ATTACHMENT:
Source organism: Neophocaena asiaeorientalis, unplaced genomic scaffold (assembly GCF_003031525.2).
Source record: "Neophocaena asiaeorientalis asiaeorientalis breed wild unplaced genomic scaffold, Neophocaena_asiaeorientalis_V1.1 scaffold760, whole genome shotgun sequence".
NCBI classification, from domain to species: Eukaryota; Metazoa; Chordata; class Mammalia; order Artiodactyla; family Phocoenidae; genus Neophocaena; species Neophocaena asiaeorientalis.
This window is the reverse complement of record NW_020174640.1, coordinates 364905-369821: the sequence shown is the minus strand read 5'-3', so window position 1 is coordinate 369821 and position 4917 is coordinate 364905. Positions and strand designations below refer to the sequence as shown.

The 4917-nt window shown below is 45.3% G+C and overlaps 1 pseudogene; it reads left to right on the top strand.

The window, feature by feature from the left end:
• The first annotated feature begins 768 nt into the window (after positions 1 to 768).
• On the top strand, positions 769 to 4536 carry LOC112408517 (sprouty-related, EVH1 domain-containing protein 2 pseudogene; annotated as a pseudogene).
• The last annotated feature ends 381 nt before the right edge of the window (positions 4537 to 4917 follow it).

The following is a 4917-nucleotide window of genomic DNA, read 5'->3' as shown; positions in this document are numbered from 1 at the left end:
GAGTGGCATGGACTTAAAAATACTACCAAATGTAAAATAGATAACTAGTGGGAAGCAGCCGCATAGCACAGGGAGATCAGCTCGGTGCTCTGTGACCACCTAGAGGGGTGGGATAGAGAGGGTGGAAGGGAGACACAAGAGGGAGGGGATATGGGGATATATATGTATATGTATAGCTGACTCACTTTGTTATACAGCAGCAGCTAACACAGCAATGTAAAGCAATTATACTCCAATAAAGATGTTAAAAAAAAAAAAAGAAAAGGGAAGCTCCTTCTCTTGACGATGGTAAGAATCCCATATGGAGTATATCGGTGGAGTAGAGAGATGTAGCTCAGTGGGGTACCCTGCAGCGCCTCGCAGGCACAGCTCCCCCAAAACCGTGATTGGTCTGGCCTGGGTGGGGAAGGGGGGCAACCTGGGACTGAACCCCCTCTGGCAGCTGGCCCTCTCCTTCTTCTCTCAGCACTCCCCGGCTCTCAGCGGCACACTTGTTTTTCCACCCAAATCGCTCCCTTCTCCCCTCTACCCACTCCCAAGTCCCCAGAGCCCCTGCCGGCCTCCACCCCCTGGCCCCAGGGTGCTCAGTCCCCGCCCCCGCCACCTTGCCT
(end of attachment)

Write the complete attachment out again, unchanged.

Source organism: Neophocaena asiaeorientalis, unplaced genomic scaffold (assembly GCF_003031525.2).
Source record: "Neophocaena asiaeorientalis asiaeorientalis breed wild unplaced genomic scaffold, Neophocaena_asiaeorientalis_V1.1 scaffold760, whole genome shotgun sequence".
NCBI classification, from domain to species: Eukaryota; Metazoa; Chordata; class Mammalia; order Artiodactyla; family Phocoenidae; genus Neophocaena; species Neophocaena asiaeorientalis.
This window is the reverse complement of record NW_020174640.1, coordinates 364905-369821: the sequence shown is the minus strand read 5'-3', so window position 1 is coordinate 369821 and position 4917 is coordinate 364905. Positions and strand designations below refer to the sequence as shown.

The 4917-nt window shown below is 45.3% G+C and overlaps 1 pseudogene; it reads left to right on the top strand.

The window, feature by feature from the left end:
• The first annotated feature begins 768 nt into the window (after positions 1 to 768).
• On the top strand, positions 769 to 4536 carry LOC112408517 (sprouty-related, EVH1 domain-containing protein 2 pseudogene; annotated as a pseudogene).
• The last annotated feature ends 381 nt before the right edge of the window (positions 4537 to 4917 follow it).

The following is a 4917-nucleotide window of genomic DNA, read 5'->3' as shown; positions in this document are numbered from 1 at the left end:
GAGTGGCATGGACTTAAAAATACTACCAAATGTAAAATAGATAACTAGTGGGAAGCAGCCGCATAGCACAGGGAGATCAGCTCGGTGCTCTGTGACCACCTAGAGGGGTGGGATAGAGAGGGTGGAAGGGAGACACAAGAGGGAGGGGATATGGGGATATATATGTATATGTATAGCTGACTCACTTTGTTATACAGCAGCAGCTAACACAGCAATGTAAAGCAATTATACTCCAATAAAGATGTTAAAAAAAAAAAAAGAAAAGGGAAGCTCCTTCTCTTGACGATGGTAAGAATCCCATATGGAGTATATCGGTGGAGTAGAGAGATGTAGCTCAGTGGGGTACCCTGCAGCGCCTCGCAGGCACAGCTCCCCCAAAACCGTGATTGGTCTGGCCTGGGTGGGGAAGGGGGGCAACCTGGGACTGAACCCCCTCTGGCAGCTGGCCCTCTCCTTCTTCTCTCAGCACTCCCCGGCTCTCAGCGGCACACTTGTTTTTCCACCCAAATCGCTCCCTTCTCCCCTCTACCCACTCCCAAGTCCCCAGAGCCCCTGCCGGCCTCCACCCCCTGGCCCCAGGGTGCTCAGTCCCCGCCCCCGCCACCTTGCCT